Careful coordination of the steps in taking the capstone exam  is critical to student success in this course.  Several reminders appear on the course Calendar.

 

  1. The course mentor will provide the Society of Manufacturing Engineers’ (SME) Exam Administrator with the list of all students enrolled in the class by the end of week 1.
  2. You are responsible for arranging to have an approved exam proctor available at the location of your choice to administer the exam. (See proctor guidelines below.) You must fill out and have your proctor sign the Proctor Form and Agreement. (All documents are found in the Resources area of the course site.) The form must be returned to the SME three weeks ahead of your planned exam date. This means you should submit it by the end of Week 4.
  3. You are also responsible for submitting the EET Exam Order by the end of Week 4 of the course.
  1. If you download and fill this out in hard copy, please scan it and attach it to an e-mail to Karen Lewis at the SME at klewis@sme.org. Send your payment separately, along with a hard copy of the application, to the mailing address on the Exam Order form. (Order form can be found in the Resources area of the course site.)
  2. You may also complete the application and payment process online. First you will need to create a login. Once you have a login, go to the  SME Outcomes Assessment page, scroll down, and click “Click here to apply”

Important: Be sure that on page 2 of your application you have checked the box  “SME may release my certification exam score to my instructor/school.” If you fail to do this, you will not get credit for taking the exam, which is a requirement for passing this course.

  1. You are responsible for paying the $80 EET Exam Fee to the Society of Manufacturing Engineers (SME).
  2. Your course mentor will receive individual and group results from the exam by the end of Week 12 from the SME Test Administrator.
  3. Your mentor will attach individual results to your gradebook record as evidence of completion of the capstone exam requirement.

 

 

The following are the only calculators that you are permitted to use for the exam:

Guidelines for Choosing a Proctor

The following links include guidelines for choosing a proctor. All choices are subject to the approval of the Society of Manufacturing Engineers:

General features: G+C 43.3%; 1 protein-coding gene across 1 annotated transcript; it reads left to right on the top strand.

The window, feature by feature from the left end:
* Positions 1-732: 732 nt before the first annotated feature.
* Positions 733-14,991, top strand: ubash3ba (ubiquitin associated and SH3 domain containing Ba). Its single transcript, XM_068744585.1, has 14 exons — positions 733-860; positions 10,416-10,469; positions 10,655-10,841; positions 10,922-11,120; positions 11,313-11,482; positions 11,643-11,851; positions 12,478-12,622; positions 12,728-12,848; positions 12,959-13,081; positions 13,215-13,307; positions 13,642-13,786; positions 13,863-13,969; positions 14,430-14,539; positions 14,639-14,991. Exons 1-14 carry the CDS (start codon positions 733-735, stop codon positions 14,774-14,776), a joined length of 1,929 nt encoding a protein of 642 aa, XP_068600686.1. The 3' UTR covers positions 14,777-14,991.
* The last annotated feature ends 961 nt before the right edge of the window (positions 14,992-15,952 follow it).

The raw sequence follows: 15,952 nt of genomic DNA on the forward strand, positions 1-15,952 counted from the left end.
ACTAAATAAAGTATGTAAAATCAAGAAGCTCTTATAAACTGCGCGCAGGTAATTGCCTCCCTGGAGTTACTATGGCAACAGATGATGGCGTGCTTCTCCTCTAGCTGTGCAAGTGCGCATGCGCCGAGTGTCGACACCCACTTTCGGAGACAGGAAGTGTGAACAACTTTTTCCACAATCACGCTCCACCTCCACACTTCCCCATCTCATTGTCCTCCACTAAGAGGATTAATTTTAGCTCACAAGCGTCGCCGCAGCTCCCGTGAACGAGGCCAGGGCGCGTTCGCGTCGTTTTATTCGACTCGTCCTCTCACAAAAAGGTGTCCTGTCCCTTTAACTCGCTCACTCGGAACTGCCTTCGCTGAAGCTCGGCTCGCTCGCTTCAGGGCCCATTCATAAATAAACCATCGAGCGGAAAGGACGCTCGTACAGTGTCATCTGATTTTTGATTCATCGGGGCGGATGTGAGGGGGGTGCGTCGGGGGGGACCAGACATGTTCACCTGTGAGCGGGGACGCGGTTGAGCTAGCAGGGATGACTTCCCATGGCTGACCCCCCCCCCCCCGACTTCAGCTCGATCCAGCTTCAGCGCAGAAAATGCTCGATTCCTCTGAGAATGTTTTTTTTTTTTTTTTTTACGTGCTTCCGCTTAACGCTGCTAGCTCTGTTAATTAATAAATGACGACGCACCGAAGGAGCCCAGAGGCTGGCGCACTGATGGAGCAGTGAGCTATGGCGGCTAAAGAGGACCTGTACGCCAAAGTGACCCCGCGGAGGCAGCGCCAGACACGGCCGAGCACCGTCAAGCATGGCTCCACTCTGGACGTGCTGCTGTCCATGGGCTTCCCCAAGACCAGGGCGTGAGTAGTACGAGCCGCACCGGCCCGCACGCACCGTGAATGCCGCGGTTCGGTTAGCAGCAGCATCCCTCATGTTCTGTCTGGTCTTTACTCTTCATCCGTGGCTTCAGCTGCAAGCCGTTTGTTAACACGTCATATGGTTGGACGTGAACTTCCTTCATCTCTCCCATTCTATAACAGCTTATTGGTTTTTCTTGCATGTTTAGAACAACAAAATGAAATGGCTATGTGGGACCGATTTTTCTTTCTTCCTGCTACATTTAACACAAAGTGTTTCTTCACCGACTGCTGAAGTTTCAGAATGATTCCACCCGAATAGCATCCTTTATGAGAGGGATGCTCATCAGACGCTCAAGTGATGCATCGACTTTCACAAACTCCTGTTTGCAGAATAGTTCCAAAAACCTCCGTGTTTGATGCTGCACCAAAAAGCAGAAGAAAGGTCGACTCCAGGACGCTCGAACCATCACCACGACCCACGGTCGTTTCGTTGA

GRADING AND EVALUATION

Your grade in the course will be determined as follows:

Overall course evaluation will be based on the rubric created from TESC and ABET guidelines and approved student outcomes of the EET Program. (See the Rubrics area of the course Web site.)   All 12 student outcomes described in the rubric will be evaluated for each student.  The following five student outcomes will be evaluated in detail by the specific course objectives.

 

  1. Student Outcome 1:  Demonstrate a fundamental mastery of the knowledge, techniques, skills and modern tools required for electronics and/or related fields.  

  1. Student Outcome 2:  Demonstrate an ability to understand and apply current concepts in the areas of mathematics, science, engineering, and technology to problems / issues encountered using proper application of principles and applied procedures or methodologies.

  1. Student Outcome 7: Demonstrate proficiency in oral, written, and graphical communications in a technical and non-technical setting utilizing standard English.  

  1. Student Outcome 9:  Demonstrate the need for and commitment to engage in self-directed continuing professional development and lifelong learning in one’s discipline.  

  1. Student Outcome 12: Demonstrate a commitment to quality, timeliness, and continuous improvement in professional activities.  

The remaining seven Student Outcomes will also be evaluated in this course, but at a more fundamental level based on the student’s individual performance in the class.

All assignments will receive a numerical grade of 0–100. You will receive a score of 0 for any work not submitted. Your final grade in the course will be a letter grade, which is based on your performance as measured by the course rubric.  Letter grade equivalents for numerical grades are as follows:

A

=

93–100

A–

=

90–92

B+

=

88–89

B

=

83–87

B–

=

80–82

C+

=

78–79

C

=

73–77

C–

=

70–72

D

=

60–69

F

=

Below 60

To receive credit for the course, you must earn a letter grade of D or higher on the weighted average of all assigned course work (e.g., exams, assignments, discussion postings, etc.).

STRATEGIES FOR SUCCESS